So I believe in flexibility. I believe in a national reading initiative for local districts to access with K-2 diagnostic testing, curriculum that works. Phonics works, by the way; it needs to be a part of our curriculum. There needs to be flexibility for teacher training and teacher hiring with federal money.

You know, the federal government can be a part, but don't fall prey to all this talk about money here and money there because education is really funded at the local level; 94 percent comes from the local level.

LEHRER: Vice President Gore, is the governor right when he says that you're proposing the largest federal spending in years?

GORE: Absolutely not, absolutely not. I'm so glad that I have a chance to knock that down.

Look, the problem is that under Governor Bush's plan, $1.6 trillion tax cut mostly to the wealthy. Under his own budget numbers, he proposes spending more money for a tax cut just for the wealthiest 1 percent than all of the new money that he budgets for education, health care and national defense combined.

Now, under my plan, we will balance the budget every year. I'm not just saying this. I'm not just talking. I have helped to balance the budget for the first time in 30 years, pay down the debt.

And under my plan, in four years, as a percentage of our gross domestic product, federal spending will be the smallest that it has been in 50 years. One reason is - you know, the third biggest spending item in our budget is interest on the national debt. We get nothing for it. We keep the good faith and credit of the United States.

I will pay down the debt every single year, until it is eliminated early in the next decade. That gets rid of the third biggest intrusion of the federal government in our economy.

Now, because the governor has all this money for a tax cut, mostly to the wealthy, there is no money left over, so schools get testing and a lawsuit reform, and not much else.

LEHRER: Governor, the vice president says you're wrong.

BUSH: Well, he's wrong.

(LAUGHTER)

Just add up all the numbers; it's three times bigger than what President Clinton proposed. The Senate Budget Committee...

LEHRER: Three times - excuse me, three times...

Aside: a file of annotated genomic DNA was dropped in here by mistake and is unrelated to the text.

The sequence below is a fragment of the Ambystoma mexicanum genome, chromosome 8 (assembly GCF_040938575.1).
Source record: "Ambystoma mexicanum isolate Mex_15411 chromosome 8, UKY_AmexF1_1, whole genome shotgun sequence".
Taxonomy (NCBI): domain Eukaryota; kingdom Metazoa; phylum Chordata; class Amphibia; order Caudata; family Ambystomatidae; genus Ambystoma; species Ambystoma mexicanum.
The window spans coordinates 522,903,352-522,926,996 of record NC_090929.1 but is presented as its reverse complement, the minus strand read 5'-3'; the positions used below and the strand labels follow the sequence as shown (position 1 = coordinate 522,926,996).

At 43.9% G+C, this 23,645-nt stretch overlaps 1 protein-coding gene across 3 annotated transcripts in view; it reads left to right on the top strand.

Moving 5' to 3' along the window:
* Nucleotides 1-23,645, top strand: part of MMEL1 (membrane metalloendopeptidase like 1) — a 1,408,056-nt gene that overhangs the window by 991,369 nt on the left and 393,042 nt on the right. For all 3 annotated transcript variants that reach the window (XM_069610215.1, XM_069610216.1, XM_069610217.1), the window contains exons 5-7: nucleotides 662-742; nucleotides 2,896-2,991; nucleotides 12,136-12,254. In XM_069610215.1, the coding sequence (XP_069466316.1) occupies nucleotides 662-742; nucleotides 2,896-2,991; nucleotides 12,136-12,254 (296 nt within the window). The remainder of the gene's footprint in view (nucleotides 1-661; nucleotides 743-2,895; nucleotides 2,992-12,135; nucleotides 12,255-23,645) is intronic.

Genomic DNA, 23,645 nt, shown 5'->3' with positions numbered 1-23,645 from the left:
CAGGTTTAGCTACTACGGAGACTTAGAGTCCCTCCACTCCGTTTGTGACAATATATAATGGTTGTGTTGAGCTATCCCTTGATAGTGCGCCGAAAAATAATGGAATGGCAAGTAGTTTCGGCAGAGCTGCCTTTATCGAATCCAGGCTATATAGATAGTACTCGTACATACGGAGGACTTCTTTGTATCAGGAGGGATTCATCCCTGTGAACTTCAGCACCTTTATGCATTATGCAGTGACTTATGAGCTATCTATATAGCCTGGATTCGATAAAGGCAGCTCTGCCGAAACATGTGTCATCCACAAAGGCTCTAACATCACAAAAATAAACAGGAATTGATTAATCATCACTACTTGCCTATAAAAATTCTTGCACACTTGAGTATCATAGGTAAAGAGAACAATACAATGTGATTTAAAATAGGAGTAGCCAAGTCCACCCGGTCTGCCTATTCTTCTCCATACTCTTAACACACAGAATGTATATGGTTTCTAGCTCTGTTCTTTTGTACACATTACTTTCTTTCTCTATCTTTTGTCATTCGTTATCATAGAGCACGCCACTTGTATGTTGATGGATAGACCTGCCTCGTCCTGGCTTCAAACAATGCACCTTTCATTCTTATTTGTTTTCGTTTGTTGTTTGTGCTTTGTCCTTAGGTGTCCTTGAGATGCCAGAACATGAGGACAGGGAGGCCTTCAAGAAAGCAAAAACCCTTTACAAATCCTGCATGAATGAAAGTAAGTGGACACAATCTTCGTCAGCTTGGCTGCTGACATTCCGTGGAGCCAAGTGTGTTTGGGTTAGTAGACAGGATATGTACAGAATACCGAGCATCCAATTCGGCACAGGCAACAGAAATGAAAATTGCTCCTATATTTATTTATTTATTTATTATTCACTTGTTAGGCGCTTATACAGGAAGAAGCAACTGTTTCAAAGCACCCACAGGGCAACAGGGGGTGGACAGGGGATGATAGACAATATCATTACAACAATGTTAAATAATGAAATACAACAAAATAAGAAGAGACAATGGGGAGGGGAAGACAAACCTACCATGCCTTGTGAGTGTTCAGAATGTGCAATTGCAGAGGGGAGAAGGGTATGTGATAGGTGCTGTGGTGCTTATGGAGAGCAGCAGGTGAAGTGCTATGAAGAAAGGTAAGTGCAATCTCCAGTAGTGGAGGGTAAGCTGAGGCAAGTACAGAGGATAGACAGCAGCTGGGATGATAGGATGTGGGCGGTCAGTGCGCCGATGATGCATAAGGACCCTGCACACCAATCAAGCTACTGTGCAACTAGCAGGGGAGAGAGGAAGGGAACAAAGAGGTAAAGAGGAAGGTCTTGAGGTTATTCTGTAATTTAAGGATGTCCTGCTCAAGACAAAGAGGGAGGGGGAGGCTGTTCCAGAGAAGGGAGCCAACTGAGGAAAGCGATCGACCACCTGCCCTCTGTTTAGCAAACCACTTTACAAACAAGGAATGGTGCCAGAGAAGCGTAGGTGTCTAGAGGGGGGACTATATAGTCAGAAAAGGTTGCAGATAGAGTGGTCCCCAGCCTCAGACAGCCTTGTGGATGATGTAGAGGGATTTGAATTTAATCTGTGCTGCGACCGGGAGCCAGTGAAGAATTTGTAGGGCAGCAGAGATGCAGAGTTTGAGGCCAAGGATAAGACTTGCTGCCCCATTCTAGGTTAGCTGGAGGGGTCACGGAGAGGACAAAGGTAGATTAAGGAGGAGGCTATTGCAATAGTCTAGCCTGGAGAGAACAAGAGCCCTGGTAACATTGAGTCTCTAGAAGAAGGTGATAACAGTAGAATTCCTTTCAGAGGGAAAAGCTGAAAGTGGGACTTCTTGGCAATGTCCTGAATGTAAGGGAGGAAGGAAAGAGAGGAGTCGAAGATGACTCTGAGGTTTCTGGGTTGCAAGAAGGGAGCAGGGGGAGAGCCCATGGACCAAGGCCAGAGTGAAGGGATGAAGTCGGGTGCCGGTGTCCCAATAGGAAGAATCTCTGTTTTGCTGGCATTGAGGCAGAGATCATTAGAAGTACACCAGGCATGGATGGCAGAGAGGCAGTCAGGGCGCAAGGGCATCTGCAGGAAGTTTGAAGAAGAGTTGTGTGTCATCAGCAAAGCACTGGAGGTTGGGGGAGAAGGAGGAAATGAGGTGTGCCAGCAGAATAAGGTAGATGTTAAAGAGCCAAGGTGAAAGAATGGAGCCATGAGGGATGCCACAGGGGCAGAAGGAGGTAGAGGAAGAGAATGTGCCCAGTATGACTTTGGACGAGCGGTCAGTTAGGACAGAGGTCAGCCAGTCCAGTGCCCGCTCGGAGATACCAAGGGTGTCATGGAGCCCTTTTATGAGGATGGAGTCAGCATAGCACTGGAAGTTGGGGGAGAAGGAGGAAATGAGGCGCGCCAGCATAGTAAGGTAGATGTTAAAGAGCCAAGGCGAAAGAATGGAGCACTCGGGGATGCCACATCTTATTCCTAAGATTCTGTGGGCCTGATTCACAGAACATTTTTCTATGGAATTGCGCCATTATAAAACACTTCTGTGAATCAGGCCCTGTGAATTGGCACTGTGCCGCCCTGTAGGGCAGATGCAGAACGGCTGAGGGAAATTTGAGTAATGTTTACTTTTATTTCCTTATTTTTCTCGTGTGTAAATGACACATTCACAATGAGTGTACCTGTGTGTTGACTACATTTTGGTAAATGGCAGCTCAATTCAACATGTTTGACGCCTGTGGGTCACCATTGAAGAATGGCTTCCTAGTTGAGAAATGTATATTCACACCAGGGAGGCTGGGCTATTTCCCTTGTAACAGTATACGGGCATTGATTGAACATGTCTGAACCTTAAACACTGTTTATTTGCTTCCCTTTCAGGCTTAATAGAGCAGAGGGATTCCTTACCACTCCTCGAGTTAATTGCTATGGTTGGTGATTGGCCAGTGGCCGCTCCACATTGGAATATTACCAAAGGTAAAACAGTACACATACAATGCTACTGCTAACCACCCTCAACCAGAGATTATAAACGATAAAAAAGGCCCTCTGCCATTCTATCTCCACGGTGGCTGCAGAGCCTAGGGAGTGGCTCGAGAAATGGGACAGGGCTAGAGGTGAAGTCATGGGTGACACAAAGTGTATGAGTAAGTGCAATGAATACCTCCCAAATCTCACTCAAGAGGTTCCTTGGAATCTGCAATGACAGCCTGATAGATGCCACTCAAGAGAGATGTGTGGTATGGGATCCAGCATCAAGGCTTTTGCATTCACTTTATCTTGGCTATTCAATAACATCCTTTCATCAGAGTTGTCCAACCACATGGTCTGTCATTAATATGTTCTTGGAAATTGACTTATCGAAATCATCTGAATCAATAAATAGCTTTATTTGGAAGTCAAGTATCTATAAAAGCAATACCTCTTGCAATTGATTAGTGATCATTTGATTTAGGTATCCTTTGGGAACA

BUSH: Bigger than what President Clinton proposed...

GORE: That's in an ad Jim that was knocked down by the journalists who analyzed the ad and said it was misleading.

LEHRER: Go ahead.

BUSH: My turn?

(LAUGHTER)

LEHRER: Yes, sir.

BUSH: Forget the journalists. You propose more than Walter Mondale and Michael Dukakis combined. In other, this is a big spender, he is. And he ought to be proud of it. It's part of his record. We just have a different philosophy.

Let me talk about tax relief. If you pay taxes, you ought to get tax relief. The vice president believes that only the right people ought to get tax relief. I don't think that's the role of the president to pick: "You're right, and you're not right."

I think if you're going to have tax relief, everybody ought to get it. And, therefore, wealthy people are going to get it. But the top 1 percent will end up paying one-third of the taxes in America and they get one-fifth of the benefits. And that's because we've structured the plan so that 6 million additional American families pay no taxes. If you're a family of four making $50,000 in Missouri, you get a 50 percent cut in your federal income taxes.

What I've done is set priorities and funded them, and there's extra money. And I believe the people who pay the bills ought to, ought to get some money back.

It's a difference of opinion. He wants to grow the government, and I trust you with your own money.

LEHRER: Well, let's...

BUSH: I wish we could spend an hour talking about trusting money. It is the right position to take.

GORE: Can we extend the time?

LEHRER: Hold on one sec here, though. The governor just reversed the thing.

What do you say specifically to what the vice president said tonight? He's said it many, many times, that your tax cut benefits the top 1 percent of the wealthiest Americans. And you've heard what he said...

BUSH: Of course, it does. If you pay taxes, you're going to get a benefit. People who pay taxes...

LEHRER: All right...

BUSH: ... will get tax relief.

LEHRER: Why shouldn't they?

GORE: All right...

BUSH: Wait. Let me finish, please.

Under my plan, if you make - the top - the wealthy people pay 62 percent of the taxes today; afterwards, they pay 64 percent. This is a fair plan. You know why? Because the tax code is unfair for people at the bottom end of the economic ladder. If you're a single mother making $22,000 a year today and you're trying to raise two children, for every additional dollar you earn you pay a higher marginal rate on that dollar than someone making $200,000, and that's not right.